LAKE GEORGE -- Village officials are looking into adopting design standards that would give them the power to enforce, rather than suggest, what buildings should look like.
“We have a framework in place,” Trustee John Root said. “We need to put some details in and give it some teeth.”
Under the village’s existing design guidelines, property owners of any buildings that have been altered are encouraged to restore the buildings to their original forms if possible, through any renovations that are done. But officials have no mechanism for enforcing the standards.
The architectural guidelines take into account building proportions, facade, roof type and building material. Building color isn’t addressed.
Historically, buildings on Canada Street have stayed within the Greek Revival, Italianate, Victorian or Mission styles. And while several historical buildings remain on the village’s thoroughfare, in most cases, they’ve been heavily altered, said Lisa Nagle, of Elan Planning, Design and Landscape Architecture.
“Some might say the village doesn’t have its own character but it really does,” Nagle said. “There is a historical look and feel to Canada Street.”
Nagle has been working with village officials on a re-examination of zoning issues, such as building height, parking and architecture.
A nine-member zoning steering committee made recommendations last month to the Village Board, which included allowing buildings of up to six stories on the west side of Canada Street in the heart of the village’s commercial district. Current village zoning caps buildings at three stories and 40 feet.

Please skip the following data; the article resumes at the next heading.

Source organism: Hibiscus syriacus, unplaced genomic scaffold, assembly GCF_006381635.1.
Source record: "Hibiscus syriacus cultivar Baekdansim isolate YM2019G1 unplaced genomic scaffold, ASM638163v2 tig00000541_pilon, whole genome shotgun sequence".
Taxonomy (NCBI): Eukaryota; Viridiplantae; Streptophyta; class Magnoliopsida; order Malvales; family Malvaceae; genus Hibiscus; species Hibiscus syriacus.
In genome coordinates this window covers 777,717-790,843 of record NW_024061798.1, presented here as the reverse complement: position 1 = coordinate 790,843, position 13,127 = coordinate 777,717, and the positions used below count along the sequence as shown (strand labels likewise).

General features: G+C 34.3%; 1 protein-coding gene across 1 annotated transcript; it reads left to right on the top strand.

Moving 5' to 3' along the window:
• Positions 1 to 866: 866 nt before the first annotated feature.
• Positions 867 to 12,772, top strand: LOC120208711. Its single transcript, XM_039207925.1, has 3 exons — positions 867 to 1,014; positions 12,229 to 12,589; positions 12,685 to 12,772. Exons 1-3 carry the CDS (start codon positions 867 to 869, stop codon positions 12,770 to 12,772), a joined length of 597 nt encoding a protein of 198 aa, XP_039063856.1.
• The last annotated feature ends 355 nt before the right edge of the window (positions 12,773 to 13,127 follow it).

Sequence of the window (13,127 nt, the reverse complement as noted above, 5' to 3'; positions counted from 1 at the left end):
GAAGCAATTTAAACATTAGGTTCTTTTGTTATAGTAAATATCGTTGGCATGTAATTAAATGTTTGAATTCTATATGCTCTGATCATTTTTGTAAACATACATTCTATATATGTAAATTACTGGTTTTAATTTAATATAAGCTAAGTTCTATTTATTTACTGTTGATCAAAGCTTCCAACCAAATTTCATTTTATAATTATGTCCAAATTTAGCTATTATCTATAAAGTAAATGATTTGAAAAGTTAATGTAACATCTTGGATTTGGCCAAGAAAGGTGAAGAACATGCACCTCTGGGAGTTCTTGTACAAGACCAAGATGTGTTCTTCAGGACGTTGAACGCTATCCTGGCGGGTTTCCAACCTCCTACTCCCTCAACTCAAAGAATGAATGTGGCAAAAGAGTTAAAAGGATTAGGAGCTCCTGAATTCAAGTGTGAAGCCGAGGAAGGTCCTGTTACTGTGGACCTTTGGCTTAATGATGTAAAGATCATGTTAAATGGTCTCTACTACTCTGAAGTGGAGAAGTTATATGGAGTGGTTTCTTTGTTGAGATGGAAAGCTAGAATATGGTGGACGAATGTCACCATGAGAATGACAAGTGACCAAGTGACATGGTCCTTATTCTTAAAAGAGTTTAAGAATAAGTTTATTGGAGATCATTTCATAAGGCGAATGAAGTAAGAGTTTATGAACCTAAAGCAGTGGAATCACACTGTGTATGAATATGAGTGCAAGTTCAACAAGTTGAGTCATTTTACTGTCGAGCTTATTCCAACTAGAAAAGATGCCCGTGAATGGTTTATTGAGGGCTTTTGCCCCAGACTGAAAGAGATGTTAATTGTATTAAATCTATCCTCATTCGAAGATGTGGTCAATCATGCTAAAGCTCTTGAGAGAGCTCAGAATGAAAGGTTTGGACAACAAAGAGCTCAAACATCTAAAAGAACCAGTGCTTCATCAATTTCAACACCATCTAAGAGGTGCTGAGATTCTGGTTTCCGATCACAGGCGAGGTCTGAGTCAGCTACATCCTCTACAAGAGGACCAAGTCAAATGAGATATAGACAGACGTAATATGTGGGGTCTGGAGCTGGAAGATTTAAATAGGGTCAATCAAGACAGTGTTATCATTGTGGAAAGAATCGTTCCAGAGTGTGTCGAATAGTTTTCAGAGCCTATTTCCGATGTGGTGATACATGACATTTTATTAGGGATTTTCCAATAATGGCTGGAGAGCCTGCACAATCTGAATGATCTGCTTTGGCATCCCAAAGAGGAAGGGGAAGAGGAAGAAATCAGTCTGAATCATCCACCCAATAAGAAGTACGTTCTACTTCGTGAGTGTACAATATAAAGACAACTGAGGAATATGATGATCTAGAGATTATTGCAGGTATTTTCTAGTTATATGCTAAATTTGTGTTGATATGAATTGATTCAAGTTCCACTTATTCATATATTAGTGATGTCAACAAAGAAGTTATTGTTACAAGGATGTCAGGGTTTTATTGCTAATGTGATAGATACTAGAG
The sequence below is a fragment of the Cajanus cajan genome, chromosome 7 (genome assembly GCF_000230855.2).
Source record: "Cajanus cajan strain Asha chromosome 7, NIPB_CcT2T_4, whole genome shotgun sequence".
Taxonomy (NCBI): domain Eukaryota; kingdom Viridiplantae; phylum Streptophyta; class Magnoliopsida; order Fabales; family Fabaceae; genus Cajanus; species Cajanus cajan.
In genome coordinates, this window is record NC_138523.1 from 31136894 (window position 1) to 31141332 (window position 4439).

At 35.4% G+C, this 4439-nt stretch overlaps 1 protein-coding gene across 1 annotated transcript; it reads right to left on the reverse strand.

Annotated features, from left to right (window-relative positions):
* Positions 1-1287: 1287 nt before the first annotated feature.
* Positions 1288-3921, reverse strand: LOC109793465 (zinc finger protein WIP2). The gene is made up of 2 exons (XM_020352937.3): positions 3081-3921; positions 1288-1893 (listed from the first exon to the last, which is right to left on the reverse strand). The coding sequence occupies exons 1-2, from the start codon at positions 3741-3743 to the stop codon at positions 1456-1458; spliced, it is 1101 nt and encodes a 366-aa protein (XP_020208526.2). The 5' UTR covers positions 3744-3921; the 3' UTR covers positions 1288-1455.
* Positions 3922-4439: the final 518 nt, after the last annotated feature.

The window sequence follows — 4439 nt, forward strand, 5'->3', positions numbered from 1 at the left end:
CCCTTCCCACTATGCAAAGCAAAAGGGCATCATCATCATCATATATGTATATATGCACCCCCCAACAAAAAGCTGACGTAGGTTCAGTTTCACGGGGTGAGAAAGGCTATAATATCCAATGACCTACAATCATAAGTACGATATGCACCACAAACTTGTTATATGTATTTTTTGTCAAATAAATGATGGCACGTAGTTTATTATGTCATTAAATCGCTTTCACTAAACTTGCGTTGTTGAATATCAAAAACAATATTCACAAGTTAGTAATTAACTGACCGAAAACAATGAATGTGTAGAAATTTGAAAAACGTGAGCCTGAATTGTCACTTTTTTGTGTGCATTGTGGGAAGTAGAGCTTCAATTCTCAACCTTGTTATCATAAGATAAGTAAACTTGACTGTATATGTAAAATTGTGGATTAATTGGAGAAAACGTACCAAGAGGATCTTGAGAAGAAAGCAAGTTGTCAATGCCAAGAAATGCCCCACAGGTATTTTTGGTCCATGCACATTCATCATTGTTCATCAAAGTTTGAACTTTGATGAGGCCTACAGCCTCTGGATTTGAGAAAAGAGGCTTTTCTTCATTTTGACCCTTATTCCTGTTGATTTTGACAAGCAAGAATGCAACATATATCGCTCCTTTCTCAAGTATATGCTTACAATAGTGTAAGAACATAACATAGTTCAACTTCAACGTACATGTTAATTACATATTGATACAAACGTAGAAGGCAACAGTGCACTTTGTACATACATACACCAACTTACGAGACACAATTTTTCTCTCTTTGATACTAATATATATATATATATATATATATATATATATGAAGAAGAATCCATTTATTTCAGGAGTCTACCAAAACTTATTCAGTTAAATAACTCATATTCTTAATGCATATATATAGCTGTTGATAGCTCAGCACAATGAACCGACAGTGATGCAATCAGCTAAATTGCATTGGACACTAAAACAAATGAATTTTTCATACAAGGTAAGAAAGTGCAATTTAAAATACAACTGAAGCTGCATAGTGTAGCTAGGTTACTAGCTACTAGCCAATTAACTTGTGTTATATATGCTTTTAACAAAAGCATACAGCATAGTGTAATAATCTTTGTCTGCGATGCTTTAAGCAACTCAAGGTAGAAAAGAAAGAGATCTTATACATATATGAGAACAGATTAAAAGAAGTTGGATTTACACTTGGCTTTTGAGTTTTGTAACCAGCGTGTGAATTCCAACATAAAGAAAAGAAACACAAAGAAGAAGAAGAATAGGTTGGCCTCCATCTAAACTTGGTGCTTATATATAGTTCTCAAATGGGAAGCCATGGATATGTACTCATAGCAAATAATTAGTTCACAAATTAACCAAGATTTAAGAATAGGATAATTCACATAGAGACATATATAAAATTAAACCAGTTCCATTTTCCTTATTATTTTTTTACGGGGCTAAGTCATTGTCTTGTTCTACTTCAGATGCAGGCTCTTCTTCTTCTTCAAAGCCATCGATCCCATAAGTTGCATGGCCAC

The zoning examination was spurred by several factors. Mayor Robert Blais has voiced concern about the village’s future prosperity in light of a declining population and tax base and presence of vacant storefronts during the village’s 10-week tourism peak in the summer.
At the same time, developer Dave Kenny has proposed locating on Canada Street a large chain hotel that would exceed the height cap.
If and when the Village Board amends its zoning regulations, the hotel and any other new projects that come up would be subject to the new rules. The hotel project, which has been opposed by some Lake George residents, would also need Adirondack Park Agency approval.
The village has design guidelines that were drafted as part of a zoning plan several years ago, but the board didn’t formally adopt them and can’t enforce them.
Nagle suggested that, before the next zoning workshop, which hasn’t been scheduled yet, each of the Village Board members walk down Canada Street and study the architecture to determine the standards they would like to adopt.
Nagle said he will bring images and material boards to the next workshop to help board members make their decisions.
The Village Board will hold two more zoning workshops before preparing proposed amendments to the zoning code. The board would then hold public information meetings, go through the state environmental quality review process and hold a mandatory public hearing before adopting any changes.